From the Virtual Handshake:
Intellectual property law is really screwy sometimes. In order to legally protect your IP, you have to make it public (eventually)
The good to come from this is that some of Google’s ranking algorithm secrets have been revealed.
A few interesting points, including:
- Length of domain registration (longer is better)
- Speed with which links are acquired (slower is better)
- Frequency and amount of updates (again, neither extreme is good)
Much is common sense (with the benefit of hindsight, of course) but it’s interesting that Google measures the speed at which you aquire inbound links. So any strategies involving aggressive link building may be best avoided. A longer-term plan might be best adopted, and this goes hand in hand with the frequency of updates. Looks like some things just can’t be rushed.
Food for thought, anyway.
Tony Aslett presented a tutorial at Brisbane’s Web Standards Group meeting in April that very simply shows how to use the DOM (Document Object Model) to change classes and styles on the fly.
I wasn’t at the meeting, but just the presentation on it’s own is a useful resource.
From the Sydney Morning Herald:
A company called Remote Approach is using a feature in Adobe’s PDF Reader to track how many times a PDF document has been accessed, according to a report in the Linux Weekly News.
For the feature to be used, a PDF had to be created, uploaded to the company’s server to be tagged, and then distributed, the report said.
The tracking failed when the PDF was viewed by other readers such as Xpdf and Kpdf, and version 5 of Adobe Reader.
However, when the document was opened using Adobe Reader 7, Remote Approach began logging the number of times it was viewed from the IP address of the computer on which it was opened.
The information is submitted over port 80 using HTTP – the standard port for web servers – which no home or office firewall would normally block.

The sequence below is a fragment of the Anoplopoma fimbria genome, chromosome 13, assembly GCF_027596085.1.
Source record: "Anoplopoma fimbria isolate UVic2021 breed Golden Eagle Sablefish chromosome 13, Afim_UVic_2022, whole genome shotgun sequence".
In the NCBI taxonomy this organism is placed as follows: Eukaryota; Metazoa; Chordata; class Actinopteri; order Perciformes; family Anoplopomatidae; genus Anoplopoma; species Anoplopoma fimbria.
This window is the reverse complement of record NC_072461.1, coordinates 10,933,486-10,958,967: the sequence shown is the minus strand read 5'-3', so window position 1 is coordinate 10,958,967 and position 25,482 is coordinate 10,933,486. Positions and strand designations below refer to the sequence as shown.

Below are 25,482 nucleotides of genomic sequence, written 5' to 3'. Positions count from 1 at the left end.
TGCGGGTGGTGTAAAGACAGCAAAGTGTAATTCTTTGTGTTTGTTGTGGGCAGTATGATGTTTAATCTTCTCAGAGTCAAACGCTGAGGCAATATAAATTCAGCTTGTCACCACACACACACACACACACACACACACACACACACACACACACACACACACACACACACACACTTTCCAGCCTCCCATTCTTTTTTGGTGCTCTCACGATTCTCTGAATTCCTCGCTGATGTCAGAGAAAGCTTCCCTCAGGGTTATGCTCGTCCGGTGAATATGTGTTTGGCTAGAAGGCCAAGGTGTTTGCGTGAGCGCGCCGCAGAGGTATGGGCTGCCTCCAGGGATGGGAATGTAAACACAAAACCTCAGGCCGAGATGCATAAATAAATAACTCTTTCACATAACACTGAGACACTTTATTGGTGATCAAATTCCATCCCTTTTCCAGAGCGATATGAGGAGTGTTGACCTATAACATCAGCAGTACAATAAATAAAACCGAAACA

I can hear Michael breathe a sigh of relief now…
Ever since I saw the concept of the Page Description Diagram I liked the idea. A simple way of sorting out what a page has to do without any other distractions.
Actually putting one together is a bit harder than I first thought. Where do you start?
Then Ryan Singer from 37 Signals penned An Introduction to Using Patterns in Web Design. Bingo – someone has joined the dots for me!
- Make a list of your “bits”- everything on the page and anything that the visitor might have to do
- Group them where they share some commonality
- Prioritise them (Hey, the contents of a Page Description Diagram!)
- Design each chunk, and then put those chunks together (Hey, a wireframe!)
- Then design away (Hey, a comp!)
Following Ryan’s steps would make it difficult to end up with a comp that didn’t achieve what it was supposed to in terms of site goals.
Not impossible, mind you, but difficult.
A bunch of new entries to the CSS Zen Garden. Some I like:
That’s not a typo – Hengarden; not Zengarden…
Now this is pretty cool.
Most examples of list sorting I’ve seen involve little up and down arrows, and you have to click away and only move the item one step at a time.
Forget about that – drag and drop items on the list instead!